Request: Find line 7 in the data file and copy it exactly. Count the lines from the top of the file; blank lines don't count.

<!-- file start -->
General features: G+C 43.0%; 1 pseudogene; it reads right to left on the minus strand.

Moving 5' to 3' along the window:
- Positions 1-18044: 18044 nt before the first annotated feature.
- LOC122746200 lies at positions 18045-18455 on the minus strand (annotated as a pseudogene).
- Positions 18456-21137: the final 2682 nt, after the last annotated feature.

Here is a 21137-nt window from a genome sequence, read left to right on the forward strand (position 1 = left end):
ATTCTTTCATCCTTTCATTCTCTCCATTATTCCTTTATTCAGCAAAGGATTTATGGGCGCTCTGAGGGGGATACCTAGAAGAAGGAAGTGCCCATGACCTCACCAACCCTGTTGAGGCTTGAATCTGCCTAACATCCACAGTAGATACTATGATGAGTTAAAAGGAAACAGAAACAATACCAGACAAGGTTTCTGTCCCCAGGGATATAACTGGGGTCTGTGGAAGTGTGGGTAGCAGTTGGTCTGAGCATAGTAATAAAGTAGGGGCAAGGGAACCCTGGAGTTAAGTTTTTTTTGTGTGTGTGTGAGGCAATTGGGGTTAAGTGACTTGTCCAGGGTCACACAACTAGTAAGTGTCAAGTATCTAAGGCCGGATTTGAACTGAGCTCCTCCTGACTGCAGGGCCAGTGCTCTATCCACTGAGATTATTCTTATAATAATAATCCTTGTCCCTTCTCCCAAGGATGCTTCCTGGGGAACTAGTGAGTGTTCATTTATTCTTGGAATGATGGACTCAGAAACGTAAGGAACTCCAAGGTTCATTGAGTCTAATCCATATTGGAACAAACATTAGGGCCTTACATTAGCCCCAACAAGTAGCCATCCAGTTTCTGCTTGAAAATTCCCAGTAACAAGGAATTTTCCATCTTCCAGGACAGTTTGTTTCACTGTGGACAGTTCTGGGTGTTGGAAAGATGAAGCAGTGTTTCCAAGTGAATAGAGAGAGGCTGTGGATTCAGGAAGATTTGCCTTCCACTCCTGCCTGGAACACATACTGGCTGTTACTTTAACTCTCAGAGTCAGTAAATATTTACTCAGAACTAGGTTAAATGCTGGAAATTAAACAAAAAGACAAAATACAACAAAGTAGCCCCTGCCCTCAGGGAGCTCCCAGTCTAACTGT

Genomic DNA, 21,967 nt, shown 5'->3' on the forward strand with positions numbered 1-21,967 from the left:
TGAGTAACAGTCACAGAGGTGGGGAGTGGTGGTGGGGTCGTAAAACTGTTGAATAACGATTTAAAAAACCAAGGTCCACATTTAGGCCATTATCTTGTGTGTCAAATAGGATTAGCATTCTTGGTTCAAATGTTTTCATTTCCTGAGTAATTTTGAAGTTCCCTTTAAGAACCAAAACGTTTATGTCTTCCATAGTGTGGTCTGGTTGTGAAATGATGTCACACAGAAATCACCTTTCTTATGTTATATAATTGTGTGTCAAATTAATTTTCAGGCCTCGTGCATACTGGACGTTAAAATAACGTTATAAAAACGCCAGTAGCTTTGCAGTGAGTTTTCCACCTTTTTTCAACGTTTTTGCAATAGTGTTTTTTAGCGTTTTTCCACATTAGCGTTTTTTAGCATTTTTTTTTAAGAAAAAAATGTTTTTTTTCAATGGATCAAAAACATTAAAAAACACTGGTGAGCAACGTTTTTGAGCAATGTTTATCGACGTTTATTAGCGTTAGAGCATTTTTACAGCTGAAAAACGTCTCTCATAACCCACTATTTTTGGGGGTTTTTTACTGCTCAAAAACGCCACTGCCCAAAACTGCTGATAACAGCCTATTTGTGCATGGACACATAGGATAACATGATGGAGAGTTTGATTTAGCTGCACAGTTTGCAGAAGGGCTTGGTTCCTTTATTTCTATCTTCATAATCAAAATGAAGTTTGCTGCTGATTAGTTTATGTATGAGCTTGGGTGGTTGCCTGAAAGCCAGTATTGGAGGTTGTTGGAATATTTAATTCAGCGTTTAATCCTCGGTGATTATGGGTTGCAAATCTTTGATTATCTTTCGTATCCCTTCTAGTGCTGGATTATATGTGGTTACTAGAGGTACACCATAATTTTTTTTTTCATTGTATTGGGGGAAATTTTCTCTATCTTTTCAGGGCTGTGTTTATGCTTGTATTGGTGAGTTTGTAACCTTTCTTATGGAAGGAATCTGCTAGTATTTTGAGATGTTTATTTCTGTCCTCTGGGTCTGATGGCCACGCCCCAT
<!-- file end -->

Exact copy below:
ATTCTTTCATCCTTTCATTCTCTCCATTATTCCTTTATTCAGCAAAGGATTTATGGGCGCTCTGAGGGGGATACCTAGAAGAAGGAAGTGCCCATGACCTCACCAACCCTGTTGAGGCTTGAATCTGCCTAACATCCACAGTAGATACTATGATGAGTTAAAAGGAAACAGAAACAATACCAGACAAGGTTTCTGTCCCCAGGGATATAACTGGGGTCTGTGGAAGTGTGGGTAGCAGTTGGTCTGAGCATAGTAATAAAGTAGGGGCAAGGGAACCCTGGAGTTAAGTTTTTTTTGTGTGTGTGTGAGGCAATTGGGGTTAAGTGACTTGTCCAGGGTCACACAACTAGTAAGTGTCAAGTATCTAAGGCCGGATTTGAACTGAGCTCCTCCTGACTGCAGGGCCAGTGCTCTATCCACTGAGATTATTCTTATAATAATAATCCTTGTCCCTTCTCCCAAGGATGCTTCCTGGGGAACTAGTGAGTGTTCATTTATTCTTGGAATGATGGACTCAGAAACGTAAGGAACTCCAAGGTTCATTGAGTCTAATCCATATTGGAACAAACATTAGGGCCTTACATTAGCCCCAACAAGTAGCCATCCAGTTTCTGCTTGAAAATTCCCAGTAACAAGGAATTTTCCATCTTCCAGGACAGTTTGTTTCACTGTGGACAGTTCTGGGTGTTGGAAAGATGAAGCAGTGTTTCCAAGTGAATAGAGAGAGGCTGTGGATTCAGGAAGATTTGCCTTCCACTCCTGCCTGGAACACATACTGGCTGTTACTTTAACTCTCAGAGTCAGTAAATATTTACTCAGAACTAGGTTAAATGCTGGAAATTAAACAAAAAGACAAAATACAACAAAGTAGCCCCTGCCCTCAGGGAGCTCCCAGTCTAACTGT